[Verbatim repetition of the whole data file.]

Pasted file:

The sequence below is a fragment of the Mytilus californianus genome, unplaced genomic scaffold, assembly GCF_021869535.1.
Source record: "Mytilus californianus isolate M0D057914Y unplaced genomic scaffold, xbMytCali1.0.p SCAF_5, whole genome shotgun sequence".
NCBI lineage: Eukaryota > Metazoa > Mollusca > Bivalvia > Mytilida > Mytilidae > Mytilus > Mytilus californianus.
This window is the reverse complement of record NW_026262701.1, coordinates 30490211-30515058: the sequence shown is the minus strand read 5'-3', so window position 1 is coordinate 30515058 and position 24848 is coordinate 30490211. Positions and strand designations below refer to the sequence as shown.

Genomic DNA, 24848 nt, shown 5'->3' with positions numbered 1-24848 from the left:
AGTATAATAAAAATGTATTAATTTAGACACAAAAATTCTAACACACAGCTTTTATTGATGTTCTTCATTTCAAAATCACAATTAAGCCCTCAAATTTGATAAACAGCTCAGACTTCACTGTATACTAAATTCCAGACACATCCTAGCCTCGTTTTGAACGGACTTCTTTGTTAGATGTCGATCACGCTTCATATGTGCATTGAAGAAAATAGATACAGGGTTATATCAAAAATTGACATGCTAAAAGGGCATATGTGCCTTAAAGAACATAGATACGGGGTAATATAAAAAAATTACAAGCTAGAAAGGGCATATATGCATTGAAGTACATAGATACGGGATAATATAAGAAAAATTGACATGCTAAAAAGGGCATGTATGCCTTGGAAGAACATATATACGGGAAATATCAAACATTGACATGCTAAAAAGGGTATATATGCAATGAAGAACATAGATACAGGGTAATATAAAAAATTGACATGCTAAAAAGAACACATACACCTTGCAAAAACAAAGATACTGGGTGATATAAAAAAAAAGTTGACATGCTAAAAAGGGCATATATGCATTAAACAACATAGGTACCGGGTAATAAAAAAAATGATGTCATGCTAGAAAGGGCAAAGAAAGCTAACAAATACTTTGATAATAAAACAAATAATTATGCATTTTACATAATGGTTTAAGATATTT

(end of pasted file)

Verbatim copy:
The sequence below is a fragment of the Mytilus californianus genome, unplaced genomic scaffold, assembly GCF_021869535.1.
Source record: "Mytilus californianus isolate M0D057914Y unplaced genomic scaffold, xbMytCali1.0.p SCAF_5, whole genome shotgun sequence".
NCBI lineage: Eukaryota > Metazoa > Mollusca > Bivalvia > Mytilida > Mytilidae > Mytilus > Mytilus californianus.
This window is the reverse complement of record NW_026262701.1, coordinates 30490211-30515058: the sequence shown is the minus strand read 5'-3', so window position 1 is coordinate 30515058 and position 24848 is coordinate 30490211. Positions and strand designations below refer to the sequence as shown.

Genomic DNA, 24848 nt, shown 5'->3' with positions numbered 1-24848 from the left:
AGTATAATAAAAATGTATTAATTTAGACACAAAAATTCTAACACACAGCTTTTATTGATGTTCTTCATTTCAAAATCACAATTAAGCCCTCAAATTTGATAAACAGCTCAGACTTCACTGTATACTAAATTCCAGACACATCCTAGCCTCGTTTTGAACGGACTTCTTTGTTAGATGTCGATCACGCTTCATATGTGCATTGAAGAAAATAGATACAGGGTTATATCAAAAATTGACATGCTAAAAGGGCATATGTGCCTTAAAGAACATAGATACGGGGTAATATAAAAAAATTACAAGCTAGAAAGGGCATATATGCATTGAAGTACATAGATACGGGATAATATAAGAAAAATTGACATGCTAAAAAGGGCATGTATGCCTTGGAAGAACATATATACGGGAAATATCAAACATTGACATGCTAAAAAGGGTATATATGCAATGAAGAACATAGATACAGGGTAATATAAAAAATTGACATGCTAAAAAGAACACATACACCTTGCAAAAACAAAGATACTGGGTGATATAAAAAAAAAGTTGACATGCTAAAAAGGGCATATATGCATTAAACAACATAGGTACCGGGTAATAAAAAAAATGATGTCATGCTAGAAAGGGCAAAGAAAGCTAACAAATACTTTGATAATAAAACAAATAATTATGCATTTTACATAATGGTTTAAGATATTT